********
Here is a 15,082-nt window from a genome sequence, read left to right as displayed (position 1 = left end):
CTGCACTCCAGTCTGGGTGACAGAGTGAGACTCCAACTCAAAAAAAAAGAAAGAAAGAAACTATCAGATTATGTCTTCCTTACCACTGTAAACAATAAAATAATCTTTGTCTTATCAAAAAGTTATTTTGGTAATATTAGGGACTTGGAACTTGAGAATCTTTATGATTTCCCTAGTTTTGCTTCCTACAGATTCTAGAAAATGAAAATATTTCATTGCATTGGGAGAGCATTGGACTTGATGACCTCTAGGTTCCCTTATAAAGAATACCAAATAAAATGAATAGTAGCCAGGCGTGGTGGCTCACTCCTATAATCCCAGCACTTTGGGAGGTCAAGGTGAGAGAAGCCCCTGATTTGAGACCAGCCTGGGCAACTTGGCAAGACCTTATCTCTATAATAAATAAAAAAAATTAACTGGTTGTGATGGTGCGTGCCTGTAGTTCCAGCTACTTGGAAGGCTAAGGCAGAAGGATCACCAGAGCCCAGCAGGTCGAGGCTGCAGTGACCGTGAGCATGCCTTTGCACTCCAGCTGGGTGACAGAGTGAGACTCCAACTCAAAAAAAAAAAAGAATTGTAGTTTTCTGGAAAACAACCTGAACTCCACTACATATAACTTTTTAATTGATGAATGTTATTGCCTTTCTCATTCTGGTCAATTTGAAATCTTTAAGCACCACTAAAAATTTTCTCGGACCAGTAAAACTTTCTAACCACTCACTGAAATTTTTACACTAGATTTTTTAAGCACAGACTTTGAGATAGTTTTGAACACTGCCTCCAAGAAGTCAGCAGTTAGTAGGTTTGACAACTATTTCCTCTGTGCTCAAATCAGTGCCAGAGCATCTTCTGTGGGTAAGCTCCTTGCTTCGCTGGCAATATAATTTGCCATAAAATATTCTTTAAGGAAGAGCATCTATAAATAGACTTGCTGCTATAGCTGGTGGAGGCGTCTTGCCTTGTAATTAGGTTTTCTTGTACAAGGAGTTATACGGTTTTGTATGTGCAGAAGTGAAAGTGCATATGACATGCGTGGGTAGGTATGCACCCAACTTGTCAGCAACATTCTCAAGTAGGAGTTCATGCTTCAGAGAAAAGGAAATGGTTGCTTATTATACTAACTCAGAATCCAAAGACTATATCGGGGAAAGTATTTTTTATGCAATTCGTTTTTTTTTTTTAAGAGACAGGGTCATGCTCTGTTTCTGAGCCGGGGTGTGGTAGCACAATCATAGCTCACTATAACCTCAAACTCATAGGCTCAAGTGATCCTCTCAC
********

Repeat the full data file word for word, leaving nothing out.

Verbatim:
Here is a 15,082-nt window from a genome sequence, read left to right as displayed (position 1 = left end):
CTGCACTCCAGTCTGGGTGACAGAGTGAGACTCCAACTCAAAAAAAAAGAAAGAAAGAAACTATCAGATTATGTCTTCCTTACCACTGTAAACAATAAAATAATCTTTGTCTTATCAAAAAGTTATTTTGGTAATATTAGGGACTTGGAACTTGAGAATCTTTATGATTTCCCTAGTTTTGCTTCCTACAGATTCTAGAAAATGAAAATATTTCATTGCATTGGGAGAGCATTGGACTTGATGACCTCTAGGTTCCCTTATAAAGAATACCAAATAAAATGAATAGTAGCCAGGCGTGGTGGCTCACTCCTATAATCCCAGCACTTTGGGAGGTCAAGGTGAGAGAAGCCCCTGATTTGAGACCAGCCTGGGCAACTTGGCAAGACCTTATCTCTATAATAAATAAAAAAAATTAACTGGTTGTGATGGTGCGTGCCTGTAGTTCCAGCTACTTGGAAGGCTAAGGCAGAAGGATCACCAGAGCCCAGCAGGTCGAGGCTGCAGTGACCGTGAGCATGCCTTTGCACTCCAGCTGGGTGACAGAGTGAGACTCCAACTCAAAAAAAAAAAAGAATTGTAGTTTTCTGGAAAACAACCTGAACTCCACTACATATAACTTTTTAATTGATGAATGTTATTGCCTTTCTCATTCTGGTCAATTTGAAATCTTTAAGCACCACTAAAAATTTTCTCGGACCAGTAAAACTTTCTAACCACTCACTGAAATTTTTACACTAGATTTTTTAAGCACAGACTTTGAGATAGTTTTGAACACTGCCTCCAAGAAGTCAGCAGTTAGTAGGTTTGACAACTATTTCCTCTGTGCTCAAATCAGTGCCAGAGCATCTTCTGTGGGTAAGCTCCTTGCTTCGCTGGCAATATAATTTGCCATAAAATATTCTTTAAGGAAGAGCATCTATAAATAGACTTGCTGCTATAGCTGGTGGAGGCGTCTTGCCTTGTAATTAGGTTTTCTTGTACAAGGAGTTATACGGTTTTGTATGTGCAGAAGTGAAAGTGCATATGACATGCGTGGGTAGGTATGCACCCAACTTGTCAGCAACATTCTCAAGTAGGAGTTCATGCTTCAGAGAAAAGGAAATGGTTGCTTATTATACTAACTCAGAATCCAAAGACTATATCGGGGAAAGTATTTTTTATGCAATTCGTTTTTTTTTTTTAAGAGACAGGGTCATGCTCTGTTTCTGAGCCGGGGTGTGGTAGCACAATCATAGCTCACTATAACCTCAAACTCATAGGCTCAAGTGATCCTCTCAC